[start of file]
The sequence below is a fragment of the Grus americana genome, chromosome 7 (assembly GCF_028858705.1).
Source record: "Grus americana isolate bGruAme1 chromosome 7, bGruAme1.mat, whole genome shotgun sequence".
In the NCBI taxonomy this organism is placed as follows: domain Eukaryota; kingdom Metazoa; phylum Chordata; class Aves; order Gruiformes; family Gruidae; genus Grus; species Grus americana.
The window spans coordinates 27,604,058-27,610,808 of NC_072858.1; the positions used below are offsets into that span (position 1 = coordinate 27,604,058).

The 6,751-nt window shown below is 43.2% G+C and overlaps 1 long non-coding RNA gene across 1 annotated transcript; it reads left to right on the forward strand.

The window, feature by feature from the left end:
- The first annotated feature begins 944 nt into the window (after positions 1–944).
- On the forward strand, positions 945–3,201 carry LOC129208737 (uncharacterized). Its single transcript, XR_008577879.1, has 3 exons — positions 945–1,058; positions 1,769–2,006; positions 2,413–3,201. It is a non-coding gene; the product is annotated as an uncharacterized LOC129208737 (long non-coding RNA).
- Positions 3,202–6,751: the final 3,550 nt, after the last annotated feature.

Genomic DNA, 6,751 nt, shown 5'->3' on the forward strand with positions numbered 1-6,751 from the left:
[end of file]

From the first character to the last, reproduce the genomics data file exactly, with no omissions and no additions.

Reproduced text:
The sequence below is a fragment of the Grus americana genome, chromosome 7 (assembly GCF_028858705.1).
Source record: "Grus americana isolate bGruAme1 chromosome 7, bGruAme1.mat, whole genome shotgun sequence".
In the NCBI taxonomy this organism is placed as follows: domain Eukaryota; kingdom Metazoa; phylum Chordata; class Aves; order Gruiformes; family Gruidae; genus Grus; species Grus americana.
The window spans coordinates 27,604,058-27,610,808 of NC_072858.1; the positions used below are offsets into that span (position 1 = coordinate 27,604,058).

The 6,751-nt window shown below is 43.2% G+C and overlaps 1 long non-coding RNA gene across 1 annotated transcript; it reads left to right on the forward strand.

The window, feature by feature from the left end:
- The first annotated feature begins 944 nt into the window (after positions 1–944).
- On the forward strand, positions 945–3,201 carry LOC129208737 (uncharacterized). Its single transcript, XR_008577879.1, has 3 exons — positions 945–1,058; positions 1,769–2,006; positions 2,413–3,201. It is a non-coding gene; the product is annotated as an uncharacterized LOC129208737 (long non-coding RNA).
- Positions 3,202–6,751: the final 3,550 nt, after the last annotated feature.

Genomic DNA, 6,751 nt, shown 5'->3' on the forward strand with positions numbered 1-6,751 from the left: